(Chinese: 摄政王府) Located in the northwestern corner of Zhongnanhai, the building takes its name from Puyi's regent Zaifeng, Prince Chun who was given the palace in 1909. The Building was not completed by the time the Qing Dynasty ended in 1911. Under the Republic of China, the building was initially the location of the Prime Minister's office and the meeting place of the Cabinet. In 1918 President Xu Shichang switched the President's residence and the Prime Minister's office, relocating his residence to Regent Palace, while the Prime Minister and Cabinet moved to Dianxu Hall in Fortress Garden.[6] When Huairen Hall became the Presidential residence in 1923, Regent Palace became the location of the army and naval department.

After 1949, the People's Republic of China again used the building as the headquarters of the Premier and State Council. During the massive renovation of Zhongnanhai in the late 1970s, plans were made to overhaul the Regent's palace. However, it was found that the quality of the building was very poor, the foundations were loose and the gaps between the wooden columns were filled with broken brick. The main entrance hall was torn down and replaced with a conference room. The main meeting place for the State Council is now next door at State Council Hall.[7] The building nonetheless continues to be the location of the offices of the Premier and Vice Premiers.[8]

West Flower Hall

(Chinese: 西花厅) Located in the north west corner of Zhongnanhai, this building was constructed as the living quarters for Regent Palace. West Flower Hall served as Premier Zhou Enlai's personal residence. The building also included the Zhou's personal office and meeting rooms. After Zhou's death in 1974 his wife Deng Yingchao lived here until 1990. Unlike much of the State Council area, West Flower Hall was not reconstructed in the 1970s.[9]

Ziguang Hall

(Chinese: 紫光阁) Located in the northern west bank of the Central Sea, Ziguang Hall is a two-storey pavilion. The Ming Dynasty Jiajing Emperor, built Ziguang Hall as a replacement for Yingtai Island. The building was rebuilt by Qing Dynasty Emperor Kangxi, who would use the location to inspect his bodyguards. During the reign of the Qianlong Emperor the building was used to display battle wall charts and seized weapons. The building was also known as the Hall of Barbarian Tributes and was used to receive tribute missions to the Emperor. After 1949 the building was rebuilt to include a ballroom.[10] Ziguang Hall is used today as the main reception area in Zhongnanhai for meeting with foreign diplomats and other dignitaries.[11]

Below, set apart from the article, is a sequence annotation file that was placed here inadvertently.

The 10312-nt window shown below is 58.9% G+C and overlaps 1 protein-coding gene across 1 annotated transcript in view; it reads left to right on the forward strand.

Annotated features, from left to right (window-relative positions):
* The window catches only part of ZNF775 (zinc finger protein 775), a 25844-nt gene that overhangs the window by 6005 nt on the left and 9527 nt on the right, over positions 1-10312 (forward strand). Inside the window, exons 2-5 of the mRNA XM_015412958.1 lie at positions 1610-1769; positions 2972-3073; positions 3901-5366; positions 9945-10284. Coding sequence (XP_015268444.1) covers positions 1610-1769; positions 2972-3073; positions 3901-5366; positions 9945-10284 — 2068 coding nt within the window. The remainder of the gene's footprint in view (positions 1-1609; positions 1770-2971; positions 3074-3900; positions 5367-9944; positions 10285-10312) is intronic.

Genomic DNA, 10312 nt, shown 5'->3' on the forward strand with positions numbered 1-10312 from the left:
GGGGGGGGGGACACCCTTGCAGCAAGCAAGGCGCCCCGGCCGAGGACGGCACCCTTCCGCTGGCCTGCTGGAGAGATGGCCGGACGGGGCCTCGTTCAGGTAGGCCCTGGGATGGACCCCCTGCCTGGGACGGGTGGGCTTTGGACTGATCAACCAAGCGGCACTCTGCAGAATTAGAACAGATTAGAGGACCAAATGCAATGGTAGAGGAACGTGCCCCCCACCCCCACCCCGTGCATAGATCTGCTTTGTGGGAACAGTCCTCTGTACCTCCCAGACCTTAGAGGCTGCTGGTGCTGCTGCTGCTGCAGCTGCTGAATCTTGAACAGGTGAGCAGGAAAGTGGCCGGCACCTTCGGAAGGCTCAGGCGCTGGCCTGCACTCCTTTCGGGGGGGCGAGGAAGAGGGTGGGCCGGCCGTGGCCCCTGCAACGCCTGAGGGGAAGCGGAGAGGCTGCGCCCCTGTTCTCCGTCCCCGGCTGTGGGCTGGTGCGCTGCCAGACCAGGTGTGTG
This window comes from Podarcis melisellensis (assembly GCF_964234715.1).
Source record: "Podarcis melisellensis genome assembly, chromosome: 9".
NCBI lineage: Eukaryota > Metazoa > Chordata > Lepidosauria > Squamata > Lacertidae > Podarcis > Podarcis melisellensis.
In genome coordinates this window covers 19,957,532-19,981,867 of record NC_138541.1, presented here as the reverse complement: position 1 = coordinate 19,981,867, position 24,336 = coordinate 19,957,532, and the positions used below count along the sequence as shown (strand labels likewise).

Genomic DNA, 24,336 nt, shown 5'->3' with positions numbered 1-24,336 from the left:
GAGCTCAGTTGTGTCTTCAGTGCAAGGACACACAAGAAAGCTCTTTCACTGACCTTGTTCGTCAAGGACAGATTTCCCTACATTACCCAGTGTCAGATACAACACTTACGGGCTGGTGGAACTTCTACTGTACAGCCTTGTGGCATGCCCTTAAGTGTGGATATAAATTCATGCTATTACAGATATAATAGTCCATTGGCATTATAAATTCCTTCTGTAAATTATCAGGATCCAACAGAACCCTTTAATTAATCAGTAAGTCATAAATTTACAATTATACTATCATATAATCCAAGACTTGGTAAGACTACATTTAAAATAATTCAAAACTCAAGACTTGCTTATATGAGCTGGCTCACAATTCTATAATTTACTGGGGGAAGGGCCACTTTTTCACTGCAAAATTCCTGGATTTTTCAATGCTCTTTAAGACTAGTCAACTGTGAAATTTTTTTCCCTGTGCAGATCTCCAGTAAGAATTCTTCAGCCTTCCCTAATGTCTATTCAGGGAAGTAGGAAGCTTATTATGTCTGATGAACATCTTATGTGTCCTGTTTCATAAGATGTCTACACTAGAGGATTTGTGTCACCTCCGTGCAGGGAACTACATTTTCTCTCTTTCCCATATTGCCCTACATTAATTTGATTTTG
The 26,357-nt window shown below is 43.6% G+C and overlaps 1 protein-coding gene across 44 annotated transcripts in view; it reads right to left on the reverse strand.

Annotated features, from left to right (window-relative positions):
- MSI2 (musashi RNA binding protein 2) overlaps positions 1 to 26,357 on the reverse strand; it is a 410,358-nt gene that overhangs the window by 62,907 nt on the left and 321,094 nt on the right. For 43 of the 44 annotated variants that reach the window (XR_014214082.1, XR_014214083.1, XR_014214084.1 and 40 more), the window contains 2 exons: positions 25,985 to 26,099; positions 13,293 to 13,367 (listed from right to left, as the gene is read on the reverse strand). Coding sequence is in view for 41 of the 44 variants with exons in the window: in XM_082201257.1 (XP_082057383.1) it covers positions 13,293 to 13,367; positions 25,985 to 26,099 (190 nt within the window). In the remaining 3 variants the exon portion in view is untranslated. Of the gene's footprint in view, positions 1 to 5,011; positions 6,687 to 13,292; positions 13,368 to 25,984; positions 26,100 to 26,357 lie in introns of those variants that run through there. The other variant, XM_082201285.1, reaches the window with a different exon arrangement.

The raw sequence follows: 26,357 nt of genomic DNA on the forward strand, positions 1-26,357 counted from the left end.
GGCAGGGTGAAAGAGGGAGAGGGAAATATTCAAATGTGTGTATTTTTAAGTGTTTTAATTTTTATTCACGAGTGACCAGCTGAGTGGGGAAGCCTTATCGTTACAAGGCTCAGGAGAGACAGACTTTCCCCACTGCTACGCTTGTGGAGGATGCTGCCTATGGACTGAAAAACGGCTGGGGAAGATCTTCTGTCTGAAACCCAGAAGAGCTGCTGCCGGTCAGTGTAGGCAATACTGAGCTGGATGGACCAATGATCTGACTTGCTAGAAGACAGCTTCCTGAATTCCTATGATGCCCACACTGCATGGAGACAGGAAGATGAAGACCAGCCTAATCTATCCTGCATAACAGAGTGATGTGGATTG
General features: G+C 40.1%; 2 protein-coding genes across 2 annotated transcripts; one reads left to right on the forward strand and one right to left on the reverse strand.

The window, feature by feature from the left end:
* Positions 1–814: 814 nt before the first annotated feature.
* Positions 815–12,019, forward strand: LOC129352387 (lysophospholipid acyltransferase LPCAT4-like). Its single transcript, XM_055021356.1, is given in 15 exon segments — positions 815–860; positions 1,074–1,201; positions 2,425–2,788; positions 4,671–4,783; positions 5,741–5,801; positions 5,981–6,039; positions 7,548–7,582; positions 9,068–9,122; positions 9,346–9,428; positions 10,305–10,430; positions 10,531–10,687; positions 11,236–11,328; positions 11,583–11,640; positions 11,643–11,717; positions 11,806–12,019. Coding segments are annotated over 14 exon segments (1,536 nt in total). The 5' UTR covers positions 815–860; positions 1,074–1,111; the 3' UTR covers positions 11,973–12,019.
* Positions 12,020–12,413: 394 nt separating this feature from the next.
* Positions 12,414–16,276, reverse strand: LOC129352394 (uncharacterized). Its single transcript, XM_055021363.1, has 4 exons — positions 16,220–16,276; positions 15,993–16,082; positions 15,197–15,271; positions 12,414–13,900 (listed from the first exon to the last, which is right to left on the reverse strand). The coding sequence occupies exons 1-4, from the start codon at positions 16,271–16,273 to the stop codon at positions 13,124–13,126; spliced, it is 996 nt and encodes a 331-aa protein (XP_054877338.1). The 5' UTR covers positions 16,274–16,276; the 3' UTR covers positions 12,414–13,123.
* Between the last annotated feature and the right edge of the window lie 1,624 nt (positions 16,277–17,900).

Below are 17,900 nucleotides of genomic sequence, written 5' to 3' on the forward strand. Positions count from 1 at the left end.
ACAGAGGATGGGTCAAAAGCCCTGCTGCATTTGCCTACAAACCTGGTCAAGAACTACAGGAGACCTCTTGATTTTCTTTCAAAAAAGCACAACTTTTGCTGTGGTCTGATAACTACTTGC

State Council Hall

(Chinese: 国务院小礼堂) Originally built as a wing of Regent Palace, State Council Hall is also known as West Hall (Chinese: 西楼大厅) due to its location west of Ziguang Hall. After 1949, a room in the building was converted to be used as a movie theatre which held showings several times a week. The building also included a small cafeteria for State Council staff. In 1979 the movie theatre was removed and replaced with auditorium for the State Council. Premier Zhou Enlai resisted renovation efforts citing a commitment to fiscal austerity. The building now serves as the principle venue for State Council meetings.[12]

Poolside House

Poolside House was built adjacent to the existing concrete pool that dates from the time of the Republic of China. Mao Zedong chose to build the house in order to permanently relocate from his previous home in Fortress Garden. The pool was remodeled and the house constructed under the supervision of Zhongnanhai's engineer Tian Genggui. Mao Zedong moved into the house in 1966 at the beginning of the Cultural Revolution. The building initially had minimal furnishings and no kitchen, requiring food to be delivered by staff. After Mao's death, Zhou Enlai's wife Deng Yingchao briefly lived here before returning to West Flower Hall.[13][14]

Indoor Pool